RE: AVIATION: Altimeter settings

Randy Black said: All aircraft operating in controlled airspacewhich, for instance includes approximately anything within about 50 miles of Dallas/Fort Worth International Airport, must have working transponders.

Mike Sullivan comments: Randy is correct if your operating in controlled airspace you must have an operating transponder but controlled airspace is normally designated in high density, air traffic control areas around major metropolitan areas or military operating areas.  

The altitudes below FL 290 are assigned odd and even  altitudes in 2,000 ft separation levels using the same heading requirements as aircraft operating in the high altitude route structure.  So there is always 1,000 ft separation for aircraft converging on instrument flight plans (IFR) below FL 290.  Above 18,000 ft you must be on an instrument flight plan and  visual flight rules are not permitted.

Problems can arise below 18,000 ft where most light, civil aircraft, like Cessnas 172s, fly as they are on visual flight plans. They are required to conform to the same east-west, north-south altitude rules as IFR flight plans plus they add 500 ft.   If they are not conforming to these altitude rules they can cause near misses or mid air collisions with other aircraft.   Operating without a transponder makes it very difficult for air traffic controllers to see the aircraft or know its altitude to warn other aircraft in the vicinity.  It is recommended that all aircraft have transponders, and they are required, as Randy says, in controlled airspace, but they are realitively expensive so many light aircraft owners don't have them.  I predict that in the not too distant future all aircraft flying in US airspace will be required to have an operating transponder.

Randy Black writes:General Sullivan is obviously a veteran professional pilot. I am not. I‚m just a low timer with enough experience and training to stay alive in Cessna and Beechcraft single engine, fixed gear puddle jumpers and the occasional retractable aircraft. But in my few hundred flights over 25 years as pilot in command of various small planes, I have found that is darn near impossible to fly anywhere any more without entering controlled airspace. Heck, just filing a flight plan (generally required) means that for all practical purposes you‚re in controlled airspace beginning from when you report in after takeoff that you want to activate your flight plan, to flight following (when the various Centers follow your flight path on their radars as you go from A to B, when you are above 6,000 above sea level, which I always am, and so forth.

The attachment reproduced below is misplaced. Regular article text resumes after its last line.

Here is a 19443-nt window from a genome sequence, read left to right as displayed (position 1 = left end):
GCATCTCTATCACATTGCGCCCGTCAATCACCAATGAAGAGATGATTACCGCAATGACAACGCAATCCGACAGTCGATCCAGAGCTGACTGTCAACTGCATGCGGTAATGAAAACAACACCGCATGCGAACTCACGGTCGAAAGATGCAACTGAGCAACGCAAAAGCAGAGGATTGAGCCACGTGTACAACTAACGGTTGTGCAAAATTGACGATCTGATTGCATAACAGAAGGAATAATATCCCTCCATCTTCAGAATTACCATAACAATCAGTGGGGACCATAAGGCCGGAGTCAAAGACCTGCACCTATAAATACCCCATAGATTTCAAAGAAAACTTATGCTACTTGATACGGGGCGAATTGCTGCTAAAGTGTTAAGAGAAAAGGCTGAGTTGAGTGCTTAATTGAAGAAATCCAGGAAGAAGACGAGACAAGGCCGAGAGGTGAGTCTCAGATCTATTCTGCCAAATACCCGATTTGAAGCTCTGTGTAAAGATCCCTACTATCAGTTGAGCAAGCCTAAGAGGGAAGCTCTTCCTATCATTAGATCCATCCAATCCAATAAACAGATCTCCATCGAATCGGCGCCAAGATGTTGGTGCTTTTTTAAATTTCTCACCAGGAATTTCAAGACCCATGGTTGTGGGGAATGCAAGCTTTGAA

While Mike is correct that while most small aircraft operate under Visual Flight Rules (VFR) at the lower altitudes, many others fly Instrument Flight Rules, which I have on numerous occasions. On those occasions, I was flight followed by one or more of the 21 terminal radar approach facilities (TRACONs). When flying VFR, however, I utilized one of the 74 flight Service Stations which provide pilot weather briefings and also handle en route communications and initiate search and rescue procedures for overdue aircraft operating under visual flight rules

Interesting stat: There are more than 260 FAA airport control towers in the United States.
Pilot humor: Question: What are the three most useless things to a pilot? Answer: Runway behind you, altitude above you and fuel you don't have.
's Proverb: There are old pilots and bold pilots, but there are no old, bold pilots. General Sullivan must be the exception if his online biography is an indicator.

Ronald Hilton 2004


last updated: February 2, 2005